In this book one of Anthony Powell's 12 volume sketch of English life in the 20th century (A Dance to the Music of Time: 1st Movement), we are introduced to the characters Nick Jenkins, Charles Stringham, Peter Templer, and Kenneth Widmerpool. And if I understand correctly, the lives of these four young men will unfold for us over the course of this vast work. Their introduction, their start on this journey is inviting for the reader because they are an interesting group, varied in intellect and In this book one of Anthony Powell's 12 volume sketch of English life in the 20th century (A Dance to the Music of Time: 1st Movement), we are introduced to the characters Nick Jenkins, Charles Stringham, Peter Templer, and Kenneth Widmerpool. And if I understand correctly, the lives of these four young men will unfold for us over the course of this vast work. Their introduction, their start on this journey is inviting for the reader because they are an interesting group, varied in intellect and personality, and I look forward to traveling this literary journey with them.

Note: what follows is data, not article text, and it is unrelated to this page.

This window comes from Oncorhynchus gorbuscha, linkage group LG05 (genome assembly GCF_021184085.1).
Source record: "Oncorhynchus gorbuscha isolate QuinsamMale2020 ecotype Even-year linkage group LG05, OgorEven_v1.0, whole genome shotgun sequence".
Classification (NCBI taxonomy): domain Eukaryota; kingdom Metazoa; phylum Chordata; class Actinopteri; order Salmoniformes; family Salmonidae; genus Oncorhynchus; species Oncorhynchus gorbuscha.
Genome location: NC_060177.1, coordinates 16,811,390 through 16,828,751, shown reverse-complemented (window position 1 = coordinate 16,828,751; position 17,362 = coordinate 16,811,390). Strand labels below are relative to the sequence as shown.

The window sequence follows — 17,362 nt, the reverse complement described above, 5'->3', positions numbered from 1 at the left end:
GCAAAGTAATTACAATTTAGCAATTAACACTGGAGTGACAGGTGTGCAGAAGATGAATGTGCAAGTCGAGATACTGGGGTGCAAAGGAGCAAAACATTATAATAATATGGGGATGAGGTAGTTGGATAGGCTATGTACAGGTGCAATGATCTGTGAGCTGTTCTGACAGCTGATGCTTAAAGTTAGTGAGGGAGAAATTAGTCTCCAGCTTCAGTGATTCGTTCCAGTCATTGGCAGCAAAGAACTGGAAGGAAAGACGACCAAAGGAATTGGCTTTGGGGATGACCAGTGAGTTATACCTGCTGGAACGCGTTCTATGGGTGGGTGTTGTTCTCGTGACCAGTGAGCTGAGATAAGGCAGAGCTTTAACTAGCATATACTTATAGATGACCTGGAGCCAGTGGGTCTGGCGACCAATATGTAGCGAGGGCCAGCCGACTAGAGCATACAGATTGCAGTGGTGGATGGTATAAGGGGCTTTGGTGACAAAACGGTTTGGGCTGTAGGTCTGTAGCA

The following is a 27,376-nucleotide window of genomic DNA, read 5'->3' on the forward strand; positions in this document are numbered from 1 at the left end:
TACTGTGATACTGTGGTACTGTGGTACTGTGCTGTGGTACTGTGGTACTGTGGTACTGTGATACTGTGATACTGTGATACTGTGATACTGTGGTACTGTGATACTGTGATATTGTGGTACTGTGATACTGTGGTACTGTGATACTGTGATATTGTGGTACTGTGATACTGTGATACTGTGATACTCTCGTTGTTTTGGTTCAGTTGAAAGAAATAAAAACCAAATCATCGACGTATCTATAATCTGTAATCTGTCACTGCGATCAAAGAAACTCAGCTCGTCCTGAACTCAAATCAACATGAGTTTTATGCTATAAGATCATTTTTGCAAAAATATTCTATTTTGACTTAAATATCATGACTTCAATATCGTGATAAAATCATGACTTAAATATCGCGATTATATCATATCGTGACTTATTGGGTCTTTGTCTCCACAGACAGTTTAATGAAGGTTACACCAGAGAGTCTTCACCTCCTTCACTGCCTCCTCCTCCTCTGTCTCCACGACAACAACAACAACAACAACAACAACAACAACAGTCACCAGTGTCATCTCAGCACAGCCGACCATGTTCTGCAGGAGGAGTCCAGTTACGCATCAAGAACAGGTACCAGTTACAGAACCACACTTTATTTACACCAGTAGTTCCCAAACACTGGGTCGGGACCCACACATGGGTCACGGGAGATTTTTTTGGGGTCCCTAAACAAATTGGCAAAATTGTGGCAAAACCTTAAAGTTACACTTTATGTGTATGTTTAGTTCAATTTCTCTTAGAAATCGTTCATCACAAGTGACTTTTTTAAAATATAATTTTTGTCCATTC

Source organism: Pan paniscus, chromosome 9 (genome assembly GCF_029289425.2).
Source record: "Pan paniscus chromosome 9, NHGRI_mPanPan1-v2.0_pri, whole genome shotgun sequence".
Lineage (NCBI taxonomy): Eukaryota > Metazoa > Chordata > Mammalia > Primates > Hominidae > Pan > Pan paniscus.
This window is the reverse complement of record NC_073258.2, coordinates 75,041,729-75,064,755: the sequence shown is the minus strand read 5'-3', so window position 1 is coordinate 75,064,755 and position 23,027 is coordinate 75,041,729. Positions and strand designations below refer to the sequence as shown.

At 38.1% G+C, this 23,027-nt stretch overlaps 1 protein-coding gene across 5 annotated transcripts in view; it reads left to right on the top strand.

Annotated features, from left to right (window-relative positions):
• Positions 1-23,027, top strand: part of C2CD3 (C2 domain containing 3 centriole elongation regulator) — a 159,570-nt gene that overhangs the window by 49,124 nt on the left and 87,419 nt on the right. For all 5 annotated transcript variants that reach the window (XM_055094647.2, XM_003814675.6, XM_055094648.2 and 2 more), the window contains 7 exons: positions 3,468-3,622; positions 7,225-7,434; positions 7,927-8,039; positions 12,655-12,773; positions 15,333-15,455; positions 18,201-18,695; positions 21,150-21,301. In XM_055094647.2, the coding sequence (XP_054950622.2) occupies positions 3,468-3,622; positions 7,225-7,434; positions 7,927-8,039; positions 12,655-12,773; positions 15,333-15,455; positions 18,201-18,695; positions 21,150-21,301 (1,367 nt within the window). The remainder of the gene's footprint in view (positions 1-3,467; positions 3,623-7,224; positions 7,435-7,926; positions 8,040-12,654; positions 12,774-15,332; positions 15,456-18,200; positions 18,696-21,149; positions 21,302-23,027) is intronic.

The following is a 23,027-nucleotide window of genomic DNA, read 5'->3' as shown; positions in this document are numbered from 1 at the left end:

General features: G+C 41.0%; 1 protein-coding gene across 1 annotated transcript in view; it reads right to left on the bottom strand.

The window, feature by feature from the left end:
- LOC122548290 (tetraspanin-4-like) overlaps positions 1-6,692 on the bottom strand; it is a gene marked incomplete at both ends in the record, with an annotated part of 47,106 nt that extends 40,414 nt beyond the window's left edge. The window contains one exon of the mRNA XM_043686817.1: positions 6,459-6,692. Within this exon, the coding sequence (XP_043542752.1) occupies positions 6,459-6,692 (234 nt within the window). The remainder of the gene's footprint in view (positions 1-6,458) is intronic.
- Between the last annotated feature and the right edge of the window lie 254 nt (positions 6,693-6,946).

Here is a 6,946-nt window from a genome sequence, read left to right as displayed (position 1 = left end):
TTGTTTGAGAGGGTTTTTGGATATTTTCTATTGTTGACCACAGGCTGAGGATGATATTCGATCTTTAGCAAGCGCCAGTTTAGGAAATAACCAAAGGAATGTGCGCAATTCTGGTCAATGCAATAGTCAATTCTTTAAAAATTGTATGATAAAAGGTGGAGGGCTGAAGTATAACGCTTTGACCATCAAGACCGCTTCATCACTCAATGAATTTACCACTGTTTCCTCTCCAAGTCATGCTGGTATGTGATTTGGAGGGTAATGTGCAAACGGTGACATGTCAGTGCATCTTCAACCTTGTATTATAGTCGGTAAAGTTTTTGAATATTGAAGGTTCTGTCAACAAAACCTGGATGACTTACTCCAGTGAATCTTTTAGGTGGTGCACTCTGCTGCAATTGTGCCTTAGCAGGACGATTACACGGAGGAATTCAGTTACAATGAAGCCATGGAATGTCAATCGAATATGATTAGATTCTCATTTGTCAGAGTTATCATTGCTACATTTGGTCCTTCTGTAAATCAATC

11. 4 out of 5

    Susan